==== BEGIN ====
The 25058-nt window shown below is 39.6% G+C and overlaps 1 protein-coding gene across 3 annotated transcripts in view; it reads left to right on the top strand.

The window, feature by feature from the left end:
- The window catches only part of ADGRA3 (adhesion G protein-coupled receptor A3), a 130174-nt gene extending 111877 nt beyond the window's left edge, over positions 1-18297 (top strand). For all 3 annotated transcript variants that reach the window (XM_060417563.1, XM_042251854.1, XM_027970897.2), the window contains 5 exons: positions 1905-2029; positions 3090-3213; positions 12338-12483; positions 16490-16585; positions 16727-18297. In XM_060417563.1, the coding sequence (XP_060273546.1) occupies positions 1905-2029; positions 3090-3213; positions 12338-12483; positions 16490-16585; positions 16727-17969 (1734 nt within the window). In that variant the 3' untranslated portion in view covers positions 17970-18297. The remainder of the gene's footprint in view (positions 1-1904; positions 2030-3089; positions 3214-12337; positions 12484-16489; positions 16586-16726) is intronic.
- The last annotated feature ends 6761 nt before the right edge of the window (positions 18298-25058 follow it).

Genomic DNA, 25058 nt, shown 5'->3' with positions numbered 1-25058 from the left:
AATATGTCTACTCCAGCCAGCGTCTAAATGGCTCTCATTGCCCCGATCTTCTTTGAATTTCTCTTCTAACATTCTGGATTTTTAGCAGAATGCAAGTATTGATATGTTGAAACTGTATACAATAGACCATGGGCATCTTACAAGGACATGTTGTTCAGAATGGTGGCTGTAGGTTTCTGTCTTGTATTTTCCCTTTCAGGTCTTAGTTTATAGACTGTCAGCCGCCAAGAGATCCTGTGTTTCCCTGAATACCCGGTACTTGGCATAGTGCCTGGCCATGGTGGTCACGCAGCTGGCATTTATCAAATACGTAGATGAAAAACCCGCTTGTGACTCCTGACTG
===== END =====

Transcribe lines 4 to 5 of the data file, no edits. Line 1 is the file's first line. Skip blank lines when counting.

- The last annotated feature ends 6761 nt before the right edge of the window (positions 18298-25058 follow it).

Genomic DNA, 25058 nt, shown 5'->3' with positions numbered 1-25058 from the left: